BRENNAN: But that was–

SEN. PAUL: — so I think this sets a terrible, this sets a terrible example for the world.

BRENNAN: To be clear, though that was U.S. policy at that time. That wasn’t her individual policy, but just to quickly fact check you on something there, sir, the investigator who looked into some of what you’re talking about with those tapes, the CBS News senior security contributor, the former number two at the CIA, Mike Morell, did clear Haspel saying she didn’t order the destruction. Her superior, did she just drafted the cable. Does that change your view of her?

I have added emphasis to highly the critical point of the interview, where Brennan starts talking over Paul to make her own point. It does not really come through as clearly in the transcript as it does in the original video, which is linked to the transcript.

It is out of scope for this essay to consider the merits of the arguments the Senator is making. It is clear from his presentation that, even though “enhanced interrogation techniques” were legal and authorized at the time Haspel was involved in their conduct, Paul finds them immoral and challenges the morality of persons who were engaged in executing them. It is not my purpose to support or refute his position here.

The problem is that Brennan’s conduct of the interview strongly suggests that she has a position, which is to exonerate Haspel because her actions were legal at the time. That is a potentially valid argument, and as a citizen herself, she is entitled to her viewpoint. But we are not here to watch Margaret Brennan interview herself. The people of Kentucky elected Rand Paul to the Senate; who elected Margaret Brennan to anything?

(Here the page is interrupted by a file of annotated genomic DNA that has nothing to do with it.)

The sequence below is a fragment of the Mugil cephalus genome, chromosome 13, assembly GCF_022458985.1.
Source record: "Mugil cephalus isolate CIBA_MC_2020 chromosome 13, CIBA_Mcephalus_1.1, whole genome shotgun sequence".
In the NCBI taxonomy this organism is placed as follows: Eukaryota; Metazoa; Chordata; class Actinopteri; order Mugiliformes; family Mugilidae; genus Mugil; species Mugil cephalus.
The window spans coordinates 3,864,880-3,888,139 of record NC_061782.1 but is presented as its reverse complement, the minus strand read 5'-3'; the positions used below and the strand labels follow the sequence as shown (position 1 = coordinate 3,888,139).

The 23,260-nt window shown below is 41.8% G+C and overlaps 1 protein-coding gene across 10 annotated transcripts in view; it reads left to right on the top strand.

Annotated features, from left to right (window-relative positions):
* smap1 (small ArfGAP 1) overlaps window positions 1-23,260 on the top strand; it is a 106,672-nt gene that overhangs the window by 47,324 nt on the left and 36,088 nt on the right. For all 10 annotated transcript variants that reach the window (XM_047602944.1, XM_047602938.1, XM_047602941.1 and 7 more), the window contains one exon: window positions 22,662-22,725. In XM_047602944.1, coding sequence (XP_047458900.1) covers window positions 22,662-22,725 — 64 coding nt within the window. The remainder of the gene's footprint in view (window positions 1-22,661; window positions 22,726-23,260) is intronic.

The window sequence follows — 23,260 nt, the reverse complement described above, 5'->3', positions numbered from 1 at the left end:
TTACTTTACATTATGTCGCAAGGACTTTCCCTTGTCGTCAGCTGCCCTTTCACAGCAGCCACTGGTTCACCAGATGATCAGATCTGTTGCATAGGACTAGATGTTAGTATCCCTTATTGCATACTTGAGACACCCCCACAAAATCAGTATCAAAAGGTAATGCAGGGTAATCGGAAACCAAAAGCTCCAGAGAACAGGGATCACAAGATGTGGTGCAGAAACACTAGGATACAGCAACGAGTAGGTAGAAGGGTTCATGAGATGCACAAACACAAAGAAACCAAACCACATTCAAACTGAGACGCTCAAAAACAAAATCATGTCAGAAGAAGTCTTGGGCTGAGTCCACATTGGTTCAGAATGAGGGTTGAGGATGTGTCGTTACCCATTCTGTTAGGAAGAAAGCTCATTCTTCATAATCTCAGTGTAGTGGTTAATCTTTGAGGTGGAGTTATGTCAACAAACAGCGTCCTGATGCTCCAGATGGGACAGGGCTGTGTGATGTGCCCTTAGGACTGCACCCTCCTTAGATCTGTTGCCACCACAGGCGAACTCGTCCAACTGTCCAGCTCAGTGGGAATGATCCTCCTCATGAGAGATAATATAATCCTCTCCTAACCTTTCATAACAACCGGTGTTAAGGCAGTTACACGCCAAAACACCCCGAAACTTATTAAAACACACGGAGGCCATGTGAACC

As a citizen, what I want Brennan to do is to draw out and clarify her interviewee’s arguments in favor of his planned course of action. In this case, her interviewee is Sen. Paul and his planned course of action is to object to the confirmation of Gina Haspel.

Brennan could have asked Paul a question such as, “Why do you believe that, even though the actions in which we know Haspel to have been involved with were legal at the time, her participation in them disqualifies her from consideration for the position she has been nominated for?” Had she done this, and let him answer, she would have been doing good journalism.

Instead, in the part of the transcript I emphasized, she cut him off and inserted advocacy for her own point of view. Then she changed the subject so that she could have the last word. If she was running out of time for the segment, she should have said so and not taken the last word. He’s the person being interviewed; he gets the last word.

The earlier paragraph, in which Brennan asked Paul why he would not withhold his judgement until further information is made available, is also a questionable insertion of perspective. Senators are there to make judgments, not withhold them. Particularly where black operations are involved, withholding judgment until you have all the facts is just a license for people to withhold the facts. Paul is within his rights to basically say, “Here is my current position based on what I know; you persuade me to change it.”